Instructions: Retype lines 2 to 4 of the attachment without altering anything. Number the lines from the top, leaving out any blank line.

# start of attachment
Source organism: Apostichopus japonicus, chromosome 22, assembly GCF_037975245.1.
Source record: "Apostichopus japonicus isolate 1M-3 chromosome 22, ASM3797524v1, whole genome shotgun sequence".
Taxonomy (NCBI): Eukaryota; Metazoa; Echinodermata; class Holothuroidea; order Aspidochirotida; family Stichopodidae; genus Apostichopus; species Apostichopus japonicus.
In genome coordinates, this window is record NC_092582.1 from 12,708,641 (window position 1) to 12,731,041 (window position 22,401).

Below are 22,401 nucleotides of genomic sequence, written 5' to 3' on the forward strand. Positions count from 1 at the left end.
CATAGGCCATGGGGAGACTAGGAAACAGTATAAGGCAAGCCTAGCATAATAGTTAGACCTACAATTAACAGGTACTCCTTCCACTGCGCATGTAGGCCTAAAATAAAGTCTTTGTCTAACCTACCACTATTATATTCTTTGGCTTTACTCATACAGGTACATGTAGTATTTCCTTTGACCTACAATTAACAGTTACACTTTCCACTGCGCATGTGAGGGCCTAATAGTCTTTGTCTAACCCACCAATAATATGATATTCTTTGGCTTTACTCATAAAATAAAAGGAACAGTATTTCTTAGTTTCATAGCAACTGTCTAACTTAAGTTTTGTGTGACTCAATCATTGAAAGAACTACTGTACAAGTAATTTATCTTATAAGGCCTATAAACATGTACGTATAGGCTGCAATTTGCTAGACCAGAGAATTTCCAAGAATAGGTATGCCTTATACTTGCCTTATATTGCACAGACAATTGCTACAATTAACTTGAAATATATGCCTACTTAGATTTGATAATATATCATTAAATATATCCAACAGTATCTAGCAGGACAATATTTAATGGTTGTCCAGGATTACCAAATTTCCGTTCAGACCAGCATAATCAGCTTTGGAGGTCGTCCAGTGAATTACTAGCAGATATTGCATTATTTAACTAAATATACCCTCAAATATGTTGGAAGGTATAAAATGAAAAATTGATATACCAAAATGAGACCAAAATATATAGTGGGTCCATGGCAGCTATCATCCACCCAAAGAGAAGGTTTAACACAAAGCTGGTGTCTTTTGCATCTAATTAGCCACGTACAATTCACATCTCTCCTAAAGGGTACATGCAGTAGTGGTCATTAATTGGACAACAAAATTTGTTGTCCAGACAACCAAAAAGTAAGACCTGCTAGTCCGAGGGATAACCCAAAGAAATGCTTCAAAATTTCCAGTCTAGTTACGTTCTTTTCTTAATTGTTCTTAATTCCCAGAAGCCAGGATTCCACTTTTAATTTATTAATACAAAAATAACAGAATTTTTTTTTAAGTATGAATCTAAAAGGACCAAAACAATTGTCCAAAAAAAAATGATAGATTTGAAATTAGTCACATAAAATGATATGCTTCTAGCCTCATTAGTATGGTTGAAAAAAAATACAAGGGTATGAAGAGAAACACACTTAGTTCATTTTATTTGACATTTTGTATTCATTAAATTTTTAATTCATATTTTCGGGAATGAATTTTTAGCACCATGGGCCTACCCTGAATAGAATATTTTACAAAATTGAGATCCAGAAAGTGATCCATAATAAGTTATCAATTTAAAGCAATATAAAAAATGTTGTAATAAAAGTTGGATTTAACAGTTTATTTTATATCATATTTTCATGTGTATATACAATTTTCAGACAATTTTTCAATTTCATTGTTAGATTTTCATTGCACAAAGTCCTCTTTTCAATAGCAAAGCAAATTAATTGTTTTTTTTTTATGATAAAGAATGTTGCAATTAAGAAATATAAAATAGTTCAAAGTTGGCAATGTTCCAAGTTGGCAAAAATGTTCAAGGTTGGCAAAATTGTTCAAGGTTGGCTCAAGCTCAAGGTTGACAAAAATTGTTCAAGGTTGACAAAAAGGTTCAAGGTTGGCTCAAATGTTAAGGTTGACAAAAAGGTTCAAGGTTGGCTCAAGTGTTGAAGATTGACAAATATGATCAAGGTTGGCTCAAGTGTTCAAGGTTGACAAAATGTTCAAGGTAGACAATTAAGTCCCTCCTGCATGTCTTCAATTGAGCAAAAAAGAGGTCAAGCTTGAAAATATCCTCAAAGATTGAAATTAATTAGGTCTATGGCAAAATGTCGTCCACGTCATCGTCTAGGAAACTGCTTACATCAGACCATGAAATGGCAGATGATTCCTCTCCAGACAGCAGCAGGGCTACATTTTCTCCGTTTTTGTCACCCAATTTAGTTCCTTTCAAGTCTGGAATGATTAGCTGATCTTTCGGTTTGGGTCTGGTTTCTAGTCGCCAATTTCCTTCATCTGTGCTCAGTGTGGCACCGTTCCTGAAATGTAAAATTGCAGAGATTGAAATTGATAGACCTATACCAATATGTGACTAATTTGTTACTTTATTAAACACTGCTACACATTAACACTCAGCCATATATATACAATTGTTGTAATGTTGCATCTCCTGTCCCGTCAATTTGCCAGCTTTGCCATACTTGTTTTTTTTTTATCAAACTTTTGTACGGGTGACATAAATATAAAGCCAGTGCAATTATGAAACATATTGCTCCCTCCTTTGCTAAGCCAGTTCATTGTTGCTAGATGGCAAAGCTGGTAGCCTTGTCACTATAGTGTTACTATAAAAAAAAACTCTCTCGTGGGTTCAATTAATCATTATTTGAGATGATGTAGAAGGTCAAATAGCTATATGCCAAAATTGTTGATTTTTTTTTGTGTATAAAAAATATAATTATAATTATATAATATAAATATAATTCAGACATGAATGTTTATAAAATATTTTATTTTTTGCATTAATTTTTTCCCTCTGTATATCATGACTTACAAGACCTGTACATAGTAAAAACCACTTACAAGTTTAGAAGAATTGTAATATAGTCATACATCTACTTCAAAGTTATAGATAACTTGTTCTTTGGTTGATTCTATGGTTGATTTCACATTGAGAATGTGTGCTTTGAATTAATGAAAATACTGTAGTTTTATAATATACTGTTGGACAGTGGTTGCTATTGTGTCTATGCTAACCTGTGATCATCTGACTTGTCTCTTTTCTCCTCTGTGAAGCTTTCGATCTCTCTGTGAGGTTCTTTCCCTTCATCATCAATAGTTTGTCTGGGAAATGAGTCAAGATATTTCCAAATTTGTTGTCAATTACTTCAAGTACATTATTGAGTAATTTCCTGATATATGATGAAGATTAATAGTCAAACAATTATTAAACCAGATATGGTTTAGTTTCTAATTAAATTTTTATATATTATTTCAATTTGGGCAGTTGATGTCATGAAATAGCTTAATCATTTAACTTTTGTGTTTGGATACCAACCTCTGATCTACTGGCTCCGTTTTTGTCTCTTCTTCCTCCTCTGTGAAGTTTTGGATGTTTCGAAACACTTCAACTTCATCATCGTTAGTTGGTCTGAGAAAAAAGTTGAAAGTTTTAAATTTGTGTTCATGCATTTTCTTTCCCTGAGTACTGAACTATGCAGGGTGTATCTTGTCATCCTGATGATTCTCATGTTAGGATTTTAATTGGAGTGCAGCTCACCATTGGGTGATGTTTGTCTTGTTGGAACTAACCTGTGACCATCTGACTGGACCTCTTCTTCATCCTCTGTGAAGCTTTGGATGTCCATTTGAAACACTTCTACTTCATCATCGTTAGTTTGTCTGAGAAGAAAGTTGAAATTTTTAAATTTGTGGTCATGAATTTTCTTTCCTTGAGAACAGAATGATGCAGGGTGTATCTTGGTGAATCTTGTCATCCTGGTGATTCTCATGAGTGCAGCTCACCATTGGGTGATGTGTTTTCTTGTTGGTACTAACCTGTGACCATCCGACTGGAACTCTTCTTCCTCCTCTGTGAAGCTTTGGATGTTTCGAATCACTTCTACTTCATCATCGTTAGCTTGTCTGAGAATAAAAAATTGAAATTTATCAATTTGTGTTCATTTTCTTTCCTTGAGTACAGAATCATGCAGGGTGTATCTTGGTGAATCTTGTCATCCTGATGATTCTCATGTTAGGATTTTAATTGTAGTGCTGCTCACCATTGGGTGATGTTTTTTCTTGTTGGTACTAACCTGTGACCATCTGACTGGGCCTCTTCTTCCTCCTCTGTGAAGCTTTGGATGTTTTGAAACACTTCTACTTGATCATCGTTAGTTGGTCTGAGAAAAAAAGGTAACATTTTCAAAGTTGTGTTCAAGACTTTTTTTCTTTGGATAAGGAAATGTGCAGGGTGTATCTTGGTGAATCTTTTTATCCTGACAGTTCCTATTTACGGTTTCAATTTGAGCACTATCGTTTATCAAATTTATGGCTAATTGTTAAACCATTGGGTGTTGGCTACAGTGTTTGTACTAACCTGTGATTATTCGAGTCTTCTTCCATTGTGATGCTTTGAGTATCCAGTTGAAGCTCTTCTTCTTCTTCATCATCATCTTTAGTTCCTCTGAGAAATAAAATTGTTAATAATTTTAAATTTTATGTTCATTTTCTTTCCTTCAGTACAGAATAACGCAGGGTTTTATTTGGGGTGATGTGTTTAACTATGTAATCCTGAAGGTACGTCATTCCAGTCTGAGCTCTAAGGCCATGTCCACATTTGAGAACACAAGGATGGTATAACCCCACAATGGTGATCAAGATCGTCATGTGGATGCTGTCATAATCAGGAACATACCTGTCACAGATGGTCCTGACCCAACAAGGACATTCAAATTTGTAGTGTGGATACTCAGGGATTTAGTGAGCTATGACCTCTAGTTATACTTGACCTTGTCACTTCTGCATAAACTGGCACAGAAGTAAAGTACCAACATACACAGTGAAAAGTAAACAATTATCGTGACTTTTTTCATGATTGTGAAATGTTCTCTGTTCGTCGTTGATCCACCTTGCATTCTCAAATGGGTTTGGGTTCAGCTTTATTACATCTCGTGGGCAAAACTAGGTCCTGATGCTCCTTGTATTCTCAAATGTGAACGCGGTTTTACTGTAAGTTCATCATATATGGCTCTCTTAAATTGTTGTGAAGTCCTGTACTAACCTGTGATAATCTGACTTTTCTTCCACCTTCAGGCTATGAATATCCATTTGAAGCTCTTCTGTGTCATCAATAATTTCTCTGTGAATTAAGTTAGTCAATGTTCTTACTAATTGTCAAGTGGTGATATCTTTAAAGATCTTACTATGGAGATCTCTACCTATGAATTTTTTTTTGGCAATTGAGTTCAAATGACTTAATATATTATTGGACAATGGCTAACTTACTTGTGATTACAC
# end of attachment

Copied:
Source record: "Apostichopus japonicus isolate 1M-3 chromosome 22, ASM3797524v1, whole genome shotgun sequence".
Taxonomy (NCBI): Eukaryota; Metazoa; Echinodermata; class Holothuroidea; order Aspidochirotida; family Stichopodidae; genus Apostichopus; species Apostichopus japonicus.
In genome coordinates, this window is record NC_092582.1 from 12,708,641 (window position 1) to 12,731,041 (window position 22,401).